Prudential Financial Inc., the life insurer approved for U.S. bailout funds, said it would raise $1.25 billion selling shares and refuse government aid after a share rally made it easier to tap private investors. The insurer may use proceeds from the public offering to add capital to subsidiaries and repay short-term debt, it said in a statement. Prudential, which applied for funds from the U.S. Troubled Asset Relief Program in October, joins Allstate Corp. and Ameriprise Financial Inc. in turning down a bailout to guard against investment losses. Stock and bond markets have improved since March. - Bloomberg News

Bank to raise $5 billion to repay TARP

JPMorgan Chase & Co. plans to raise $5 billion through a common stock offering as it seeks to repay the $25 billion that the bank was awarded in the government's Troubled Asset Relief Program. JPMorgan Chase announced the capital-raising effort yesterday. It was among a group of large banks to receive money from the TARP program, which requires banks to demonstrate they can raise money in capital markets. JPMorgan Chase says it believes that once it raises the $5 billion, it will have satisfied government criteria for fully redeeming TARP's preferred capital. The bank says it expects to achieve that goal before the end of June. Also, American Express said it would sell $500 million worth of its common stock in a public offering, and use the proceeds in part to pay back government bailout funds. - AP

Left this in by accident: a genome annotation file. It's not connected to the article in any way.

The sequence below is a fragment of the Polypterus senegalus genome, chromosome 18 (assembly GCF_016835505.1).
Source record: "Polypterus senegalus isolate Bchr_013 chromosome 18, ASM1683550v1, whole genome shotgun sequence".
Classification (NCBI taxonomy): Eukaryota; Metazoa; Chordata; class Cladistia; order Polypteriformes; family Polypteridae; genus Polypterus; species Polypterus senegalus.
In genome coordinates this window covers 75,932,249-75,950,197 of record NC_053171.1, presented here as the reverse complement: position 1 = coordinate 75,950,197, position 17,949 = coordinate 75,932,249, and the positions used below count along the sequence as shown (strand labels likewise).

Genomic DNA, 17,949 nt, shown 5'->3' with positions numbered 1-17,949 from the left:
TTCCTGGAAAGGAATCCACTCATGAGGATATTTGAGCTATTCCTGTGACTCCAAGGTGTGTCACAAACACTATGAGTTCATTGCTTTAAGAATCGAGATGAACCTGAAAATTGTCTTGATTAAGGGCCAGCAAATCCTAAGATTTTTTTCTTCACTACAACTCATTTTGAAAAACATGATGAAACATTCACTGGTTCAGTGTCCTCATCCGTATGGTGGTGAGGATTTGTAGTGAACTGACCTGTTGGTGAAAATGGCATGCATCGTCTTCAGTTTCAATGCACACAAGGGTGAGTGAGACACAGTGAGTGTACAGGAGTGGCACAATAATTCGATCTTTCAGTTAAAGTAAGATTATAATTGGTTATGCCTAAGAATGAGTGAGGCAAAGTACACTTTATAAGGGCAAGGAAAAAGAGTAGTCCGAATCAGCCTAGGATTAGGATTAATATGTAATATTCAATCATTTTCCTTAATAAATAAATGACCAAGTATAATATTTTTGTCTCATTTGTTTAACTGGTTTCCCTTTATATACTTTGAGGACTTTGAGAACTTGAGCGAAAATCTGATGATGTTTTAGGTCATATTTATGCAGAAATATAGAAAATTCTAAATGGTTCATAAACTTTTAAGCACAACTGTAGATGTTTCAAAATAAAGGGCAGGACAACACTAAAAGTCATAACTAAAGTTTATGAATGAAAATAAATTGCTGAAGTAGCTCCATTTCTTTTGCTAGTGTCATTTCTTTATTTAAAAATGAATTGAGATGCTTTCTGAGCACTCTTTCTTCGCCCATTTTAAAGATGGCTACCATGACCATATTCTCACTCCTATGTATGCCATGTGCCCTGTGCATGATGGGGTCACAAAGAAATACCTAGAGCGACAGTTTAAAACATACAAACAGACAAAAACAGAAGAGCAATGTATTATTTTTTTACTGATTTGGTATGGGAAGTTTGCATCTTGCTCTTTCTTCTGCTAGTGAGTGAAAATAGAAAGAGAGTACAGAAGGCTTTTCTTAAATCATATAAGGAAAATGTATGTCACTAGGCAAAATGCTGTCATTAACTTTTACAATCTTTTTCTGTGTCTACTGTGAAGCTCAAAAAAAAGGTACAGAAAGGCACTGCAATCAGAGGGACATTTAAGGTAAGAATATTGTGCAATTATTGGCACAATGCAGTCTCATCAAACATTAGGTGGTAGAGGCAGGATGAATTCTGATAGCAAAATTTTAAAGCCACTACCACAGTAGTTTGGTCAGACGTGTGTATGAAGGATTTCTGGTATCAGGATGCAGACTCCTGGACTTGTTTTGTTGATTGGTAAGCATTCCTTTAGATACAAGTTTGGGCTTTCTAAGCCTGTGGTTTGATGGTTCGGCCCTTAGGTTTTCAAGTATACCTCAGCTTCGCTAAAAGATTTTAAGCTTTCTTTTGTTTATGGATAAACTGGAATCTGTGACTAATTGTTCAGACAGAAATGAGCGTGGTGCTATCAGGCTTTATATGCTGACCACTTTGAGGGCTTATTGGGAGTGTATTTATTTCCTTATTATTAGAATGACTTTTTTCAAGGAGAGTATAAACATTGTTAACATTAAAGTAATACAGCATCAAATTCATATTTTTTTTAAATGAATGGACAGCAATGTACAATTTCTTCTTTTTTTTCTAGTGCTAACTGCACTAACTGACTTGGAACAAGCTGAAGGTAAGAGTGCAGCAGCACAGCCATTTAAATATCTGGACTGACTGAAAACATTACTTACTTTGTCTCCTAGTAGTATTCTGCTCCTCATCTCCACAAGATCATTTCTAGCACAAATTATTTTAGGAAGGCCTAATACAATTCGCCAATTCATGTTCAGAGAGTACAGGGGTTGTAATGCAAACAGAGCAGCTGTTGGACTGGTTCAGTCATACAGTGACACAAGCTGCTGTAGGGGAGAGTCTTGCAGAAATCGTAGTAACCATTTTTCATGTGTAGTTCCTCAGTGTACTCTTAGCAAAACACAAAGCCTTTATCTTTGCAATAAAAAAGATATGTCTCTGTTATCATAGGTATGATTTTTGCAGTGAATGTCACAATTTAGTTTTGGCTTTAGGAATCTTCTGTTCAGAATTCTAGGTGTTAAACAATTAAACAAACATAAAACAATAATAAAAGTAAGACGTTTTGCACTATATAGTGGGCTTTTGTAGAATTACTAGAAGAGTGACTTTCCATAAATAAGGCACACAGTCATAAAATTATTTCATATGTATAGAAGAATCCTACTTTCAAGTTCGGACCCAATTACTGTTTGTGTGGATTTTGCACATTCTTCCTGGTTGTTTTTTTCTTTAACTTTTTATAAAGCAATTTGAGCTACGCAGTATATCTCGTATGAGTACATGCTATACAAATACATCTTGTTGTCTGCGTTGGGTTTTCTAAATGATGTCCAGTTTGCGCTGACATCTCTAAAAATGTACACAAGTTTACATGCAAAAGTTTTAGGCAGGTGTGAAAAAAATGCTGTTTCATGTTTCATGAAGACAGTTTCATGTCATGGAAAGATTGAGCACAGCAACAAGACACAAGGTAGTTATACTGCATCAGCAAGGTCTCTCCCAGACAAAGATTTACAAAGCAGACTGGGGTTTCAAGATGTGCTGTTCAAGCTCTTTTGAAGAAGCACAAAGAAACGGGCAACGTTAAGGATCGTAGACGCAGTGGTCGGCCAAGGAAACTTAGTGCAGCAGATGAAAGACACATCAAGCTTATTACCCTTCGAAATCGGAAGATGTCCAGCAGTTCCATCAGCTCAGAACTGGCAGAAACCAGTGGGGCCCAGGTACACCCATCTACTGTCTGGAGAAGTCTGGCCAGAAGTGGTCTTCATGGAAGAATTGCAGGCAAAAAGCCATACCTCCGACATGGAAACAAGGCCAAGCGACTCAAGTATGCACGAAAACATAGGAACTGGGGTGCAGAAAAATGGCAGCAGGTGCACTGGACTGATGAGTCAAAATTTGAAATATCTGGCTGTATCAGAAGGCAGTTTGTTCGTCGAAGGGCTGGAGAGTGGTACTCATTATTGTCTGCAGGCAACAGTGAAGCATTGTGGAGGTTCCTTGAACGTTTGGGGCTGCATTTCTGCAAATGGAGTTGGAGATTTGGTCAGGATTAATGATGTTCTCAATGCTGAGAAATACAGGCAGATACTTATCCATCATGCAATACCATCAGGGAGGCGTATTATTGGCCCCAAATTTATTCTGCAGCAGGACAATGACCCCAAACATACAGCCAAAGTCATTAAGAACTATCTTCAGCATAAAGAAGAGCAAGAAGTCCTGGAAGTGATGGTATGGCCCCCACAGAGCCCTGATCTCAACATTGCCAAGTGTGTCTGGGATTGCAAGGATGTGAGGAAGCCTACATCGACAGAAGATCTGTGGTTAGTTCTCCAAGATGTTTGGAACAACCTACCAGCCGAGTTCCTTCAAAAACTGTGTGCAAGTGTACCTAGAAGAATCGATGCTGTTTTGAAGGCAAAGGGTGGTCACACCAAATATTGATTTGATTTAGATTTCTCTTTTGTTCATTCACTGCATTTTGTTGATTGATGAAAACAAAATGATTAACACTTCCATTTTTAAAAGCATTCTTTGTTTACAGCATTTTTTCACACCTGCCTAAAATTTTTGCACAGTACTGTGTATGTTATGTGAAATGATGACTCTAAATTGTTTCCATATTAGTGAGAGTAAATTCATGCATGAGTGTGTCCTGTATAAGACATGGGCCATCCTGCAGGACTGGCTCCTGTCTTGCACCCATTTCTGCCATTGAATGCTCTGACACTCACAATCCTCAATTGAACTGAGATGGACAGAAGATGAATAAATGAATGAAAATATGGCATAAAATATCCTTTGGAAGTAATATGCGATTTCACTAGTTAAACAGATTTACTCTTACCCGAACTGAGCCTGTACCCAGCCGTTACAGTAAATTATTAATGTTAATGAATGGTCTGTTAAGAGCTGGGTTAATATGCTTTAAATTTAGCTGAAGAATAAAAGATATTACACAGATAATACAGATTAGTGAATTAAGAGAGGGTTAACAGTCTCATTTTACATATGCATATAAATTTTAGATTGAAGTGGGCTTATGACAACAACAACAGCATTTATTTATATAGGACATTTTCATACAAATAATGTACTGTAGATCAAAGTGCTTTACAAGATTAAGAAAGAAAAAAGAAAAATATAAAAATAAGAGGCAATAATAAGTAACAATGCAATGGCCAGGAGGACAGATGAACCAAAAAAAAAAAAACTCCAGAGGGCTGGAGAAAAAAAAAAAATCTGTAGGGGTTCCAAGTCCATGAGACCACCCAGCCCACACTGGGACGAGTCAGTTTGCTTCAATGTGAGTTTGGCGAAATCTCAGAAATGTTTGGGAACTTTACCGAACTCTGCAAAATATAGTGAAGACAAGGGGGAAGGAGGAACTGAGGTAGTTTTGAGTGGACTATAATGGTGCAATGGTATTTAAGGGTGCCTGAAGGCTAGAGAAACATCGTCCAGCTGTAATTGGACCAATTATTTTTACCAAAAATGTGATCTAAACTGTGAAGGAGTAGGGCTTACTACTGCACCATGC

Jury in Kmart case sides with SEC

The former head of Kmart Corp., who told jurors he was hired to save the retailer, was found liable for misleading investors about company finances before a bankruptcy protection filing in 2002. The verdict in the civil fraud trial followed 10 days of testimony in Ann Arbor, Mich., in federal court. The case was a fresh look at Charles Conaway's brief tenure and the desperate scramble to keep Kmart afloat before one of the largest bankruptcies in retail history. The Securities and Exchange Commission accused him of failing to disclose that the retailer was delaying payments to suppliers to save cash. - AP

Business-method patents get review

The U.S. Supreme Court agreed to consider what types of business methods qualify for patent protection in a case with ramifications for the software, biotechnology, and financial-services industries. The justices said they would review a lower-court decision that narrowed the class of patentable inventions, excluding some innovations that don't have a physical component. - Bloomberg News

Rates fall on 3-, 6-month T-bills

Interest rates on short-term Treasury bills fell in yesterday's auction. The Treasury Department auctioned $31 billion in three-month bills at a discount rate of 0.150 percent, down from 1.175 percent last week. Another $31 billion in six-

months bills was auctioned at a discount rate of 0.290 percent, down from 0.300 percent last week. The discount rates reflect that the bills sell for less than face value. For a $10,000 bill, the three-month price was $9,996.21, while a six-month bill sold for $9,985.33. - AP

Yield rises for 1-year T-bills

The Federal Reserve said the average yield for one-year Treasury bills, an index for making changes to adjustable-rate mortgages, rose to 0.49 percent last week, up from 0.47 percent the previous week. - AP